As promised in MVP design pattern - Part 2, today post would cover something which generated a lot (very well deserved) noise last days - Microsoft MVC.NET framework. After some playing with the MVC.NET framework CTP bits and after reading some MVC.NET blog posts, I found myself thinking about next questions:
- "What is the difference between MVP and MVC? "
- "Having MVC .NET in place, do we need MVP?"
- "What is easier to use for TDD?"
This blog post would try to give answers on those questions
The role of view
If we would compare the diagrams of MVP and MVC patterns
we could see that MVP design pattern implementation has a view totally unaware of model. Presenter is the one exclusively communicating with the model and sending DTO (in case of Supervising controller) to model or performing direct manipulation with the view UI elements.
On the other hand, in MVC we have next two "read data" cases:
- a view reading data directly from model and perform "declarative data binding" of its controls or
- controller retrieving data from model, pass that context data to view while loading the appropriate view and view then binds to that sent context data
In most of the "update data" use cases we have a view sending updated context data to controller, where controller performs some validation and/or business logic and updates the model with that data.
In general, MVP pattern is based on standard ASP NET page controller pattern implementation, where Page A performs Response.Redirect("PageB") and that results with page B loading with complete page life cycle events fired etc. MVP adds to that sequence just one additional step: injecting the view to presenter (where view for presenter is just an UI technology abstracted view interface)
Beside that "default" ASP NET page controller based implementation, there are various ways how the MVP implementation can be enhanced.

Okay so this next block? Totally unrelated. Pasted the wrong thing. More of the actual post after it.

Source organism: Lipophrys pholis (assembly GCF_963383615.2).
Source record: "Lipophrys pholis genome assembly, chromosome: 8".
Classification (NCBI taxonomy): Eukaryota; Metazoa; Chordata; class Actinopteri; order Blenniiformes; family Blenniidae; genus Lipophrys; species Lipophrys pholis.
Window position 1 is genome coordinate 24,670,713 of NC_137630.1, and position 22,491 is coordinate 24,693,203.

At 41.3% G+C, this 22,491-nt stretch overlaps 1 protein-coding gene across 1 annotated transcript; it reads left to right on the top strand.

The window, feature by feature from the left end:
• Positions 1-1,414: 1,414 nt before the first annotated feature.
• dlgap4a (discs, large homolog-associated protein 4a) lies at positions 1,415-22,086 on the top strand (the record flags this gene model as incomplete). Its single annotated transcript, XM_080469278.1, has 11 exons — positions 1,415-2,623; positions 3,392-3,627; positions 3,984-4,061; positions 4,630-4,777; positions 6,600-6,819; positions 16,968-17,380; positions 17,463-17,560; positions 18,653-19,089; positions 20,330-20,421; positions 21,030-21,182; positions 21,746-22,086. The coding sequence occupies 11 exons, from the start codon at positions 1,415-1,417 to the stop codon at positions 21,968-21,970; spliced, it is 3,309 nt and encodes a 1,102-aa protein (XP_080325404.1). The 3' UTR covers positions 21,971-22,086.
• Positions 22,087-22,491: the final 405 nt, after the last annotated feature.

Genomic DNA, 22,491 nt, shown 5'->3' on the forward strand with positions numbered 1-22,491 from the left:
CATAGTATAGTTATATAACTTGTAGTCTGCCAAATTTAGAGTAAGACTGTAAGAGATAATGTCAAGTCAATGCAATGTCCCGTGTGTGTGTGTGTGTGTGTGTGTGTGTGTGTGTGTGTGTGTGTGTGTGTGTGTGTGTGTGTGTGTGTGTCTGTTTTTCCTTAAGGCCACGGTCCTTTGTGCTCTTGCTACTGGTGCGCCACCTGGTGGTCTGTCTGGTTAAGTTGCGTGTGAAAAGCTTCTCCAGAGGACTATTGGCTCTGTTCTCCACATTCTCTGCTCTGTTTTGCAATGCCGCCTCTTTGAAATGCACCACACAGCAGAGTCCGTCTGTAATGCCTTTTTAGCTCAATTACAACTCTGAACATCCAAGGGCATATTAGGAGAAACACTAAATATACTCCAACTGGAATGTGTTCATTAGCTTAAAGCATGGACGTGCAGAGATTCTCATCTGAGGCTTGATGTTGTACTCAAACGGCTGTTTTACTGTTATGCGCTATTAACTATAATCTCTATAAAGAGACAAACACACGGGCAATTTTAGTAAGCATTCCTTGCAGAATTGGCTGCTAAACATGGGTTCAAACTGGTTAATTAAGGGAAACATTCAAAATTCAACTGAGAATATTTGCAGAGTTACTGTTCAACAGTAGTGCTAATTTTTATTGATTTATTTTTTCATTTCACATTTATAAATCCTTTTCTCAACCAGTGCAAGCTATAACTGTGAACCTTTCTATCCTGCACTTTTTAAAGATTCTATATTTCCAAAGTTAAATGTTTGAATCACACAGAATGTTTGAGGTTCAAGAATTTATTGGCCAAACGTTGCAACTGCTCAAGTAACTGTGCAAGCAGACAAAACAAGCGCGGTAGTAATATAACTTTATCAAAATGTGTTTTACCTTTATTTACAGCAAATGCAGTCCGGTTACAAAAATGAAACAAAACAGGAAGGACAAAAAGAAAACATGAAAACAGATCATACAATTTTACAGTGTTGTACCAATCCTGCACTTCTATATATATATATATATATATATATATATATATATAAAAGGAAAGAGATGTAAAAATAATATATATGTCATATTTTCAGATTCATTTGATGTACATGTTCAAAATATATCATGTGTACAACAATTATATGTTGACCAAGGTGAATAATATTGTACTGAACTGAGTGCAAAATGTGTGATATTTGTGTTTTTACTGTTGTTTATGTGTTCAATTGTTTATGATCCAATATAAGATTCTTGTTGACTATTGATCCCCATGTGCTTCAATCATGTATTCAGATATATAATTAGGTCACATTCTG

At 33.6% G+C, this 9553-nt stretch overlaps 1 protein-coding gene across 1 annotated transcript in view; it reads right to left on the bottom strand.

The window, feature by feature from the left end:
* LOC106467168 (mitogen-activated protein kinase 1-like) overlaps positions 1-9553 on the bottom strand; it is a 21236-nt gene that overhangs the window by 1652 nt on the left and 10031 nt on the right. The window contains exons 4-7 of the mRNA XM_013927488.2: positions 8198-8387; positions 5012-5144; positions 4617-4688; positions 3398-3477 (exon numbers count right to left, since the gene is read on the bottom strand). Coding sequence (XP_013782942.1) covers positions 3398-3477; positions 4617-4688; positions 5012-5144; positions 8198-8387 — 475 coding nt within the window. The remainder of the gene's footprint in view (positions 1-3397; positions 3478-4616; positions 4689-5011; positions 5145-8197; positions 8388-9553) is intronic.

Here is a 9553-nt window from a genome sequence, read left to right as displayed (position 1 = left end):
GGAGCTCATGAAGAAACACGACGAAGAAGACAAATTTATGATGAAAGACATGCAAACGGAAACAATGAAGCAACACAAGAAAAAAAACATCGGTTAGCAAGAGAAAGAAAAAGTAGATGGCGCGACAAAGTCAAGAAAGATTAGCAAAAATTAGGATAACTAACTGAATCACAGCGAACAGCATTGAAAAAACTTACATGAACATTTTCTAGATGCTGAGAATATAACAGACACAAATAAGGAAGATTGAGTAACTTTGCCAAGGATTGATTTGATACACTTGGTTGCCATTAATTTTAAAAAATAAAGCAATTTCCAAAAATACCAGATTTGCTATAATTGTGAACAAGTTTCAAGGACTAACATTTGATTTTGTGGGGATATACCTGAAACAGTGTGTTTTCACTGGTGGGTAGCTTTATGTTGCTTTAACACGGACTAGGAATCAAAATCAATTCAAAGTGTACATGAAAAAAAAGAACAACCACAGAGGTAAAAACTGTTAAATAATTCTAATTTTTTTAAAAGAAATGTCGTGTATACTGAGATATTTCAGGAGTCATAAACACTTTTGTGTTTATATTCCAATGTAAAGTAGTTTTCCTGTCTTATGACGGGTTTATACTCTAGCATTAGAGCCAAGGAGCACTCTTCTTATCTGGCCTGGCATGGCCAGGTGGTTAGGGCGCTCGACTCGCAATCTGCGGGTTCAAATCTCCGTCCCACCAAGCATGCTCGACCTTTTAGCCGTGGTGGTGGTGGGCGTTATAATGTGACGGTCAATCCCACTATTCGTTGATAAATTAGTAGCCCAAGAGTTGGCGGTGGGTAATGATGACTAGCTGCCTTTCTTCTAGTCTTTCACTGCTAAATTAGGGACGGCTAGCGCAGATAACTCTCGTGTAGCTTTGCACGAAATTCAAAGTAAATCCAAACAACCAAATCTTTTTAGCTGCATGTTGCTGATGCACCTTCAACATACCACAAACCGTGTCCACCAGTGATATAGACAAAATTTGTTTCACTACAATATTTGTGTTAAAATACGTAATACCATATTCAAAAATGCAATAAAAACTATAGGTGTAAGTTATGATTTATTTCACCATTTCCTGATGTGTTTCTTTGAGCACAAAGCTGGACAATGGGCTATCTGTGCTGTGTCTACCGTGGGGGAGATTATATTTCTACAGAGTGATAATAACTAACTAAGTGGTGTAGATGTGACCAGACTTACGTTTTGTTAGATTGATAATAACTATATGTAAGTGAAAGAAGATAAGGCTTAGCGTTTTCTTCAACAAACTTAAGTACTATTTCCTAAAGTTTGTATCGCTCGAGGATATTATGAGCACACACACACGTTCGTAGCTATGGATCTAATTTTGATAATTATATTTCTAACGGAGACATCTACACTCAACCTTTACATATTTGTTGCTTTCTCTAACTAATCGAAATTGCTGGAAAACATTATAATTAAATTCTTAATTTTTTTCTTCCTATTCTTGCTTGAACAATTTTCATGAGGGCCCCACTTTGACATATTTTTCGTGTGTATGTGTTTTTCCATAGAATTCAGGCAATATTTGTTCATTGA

One of them is the utilization of application controller and Page Flow Application Block (which I presented last week on my Web Client Software Factory session) where application controller centralizes flow and navigation concerns and behaves as shared context container for multiple views covering the same use case.
Page flow application block is a block using the NET 3.0 workflow engine enhanced with additional UI designer used in defining navigation flows. The end result is that you have a separate project with workflow definition describing navigation flow use cases. In a way, that is something very similar to the purpose front controller has.
Having in mind type of enhancement application controller and navigation flow AB bring to standard ASP NET, I am calling the WCSF sometimes "ASP NET web forms on steroids"
MVP summarized: Navigation is handled on a per page basis using page controller pattern approach.
MVC.NET framework is different - more "web suitable" approach to the same concern of efficient handling navigation. It is based on front controller design pattern driven routing engine, which in general represents intercepting of every http request on a http handler level and checking if there are mapped controller types responsible for handling intercepted Url.
As we can see on first diagram, the flow in MVC starts with controller class and not with web page - view (which is use case in MVP). When controller is been invocated, it usually:
- retrieves some data from model,
- performs business logic and
- picking the appropriate view to which he pass the processed model data
- loads the view - which then renders without the need of complete page life cycle being executed
In a way, that is something similar to what we have in Supervising controller MVP pattern, with a difference that in supervising controller the view (page) is still been loaded first and then the presenter class is been created)
MVC summarized: The navigation is handled in one centralized configurable place for all the pages based on front controller pattern.
I found one thing important enough to be emphasized here: Front controller (routing engine) is a part of Microsoft MVC.NET framework, but that is its separate part and pattern different then MVC pattern.
To illustrate how routing engine is important for MVC framework, I'll just mentioned briefly that I've been working on a POC which was supposed to handle on efficient way the need for having various page UI flavors of the same page - based on multiple business conditions.
I choose to built POC platform based on MVP pattern where multiple views (representing versions of the page) are sharing the same presenter (to remove redundancy) enhanced with custom (Maverick .NET based) routing front controller engine. The end result of this solution based on a front controller + MVP is something which looks (to me at least) very much like what I've seen in MVC.NET framework but just with standard web forms used.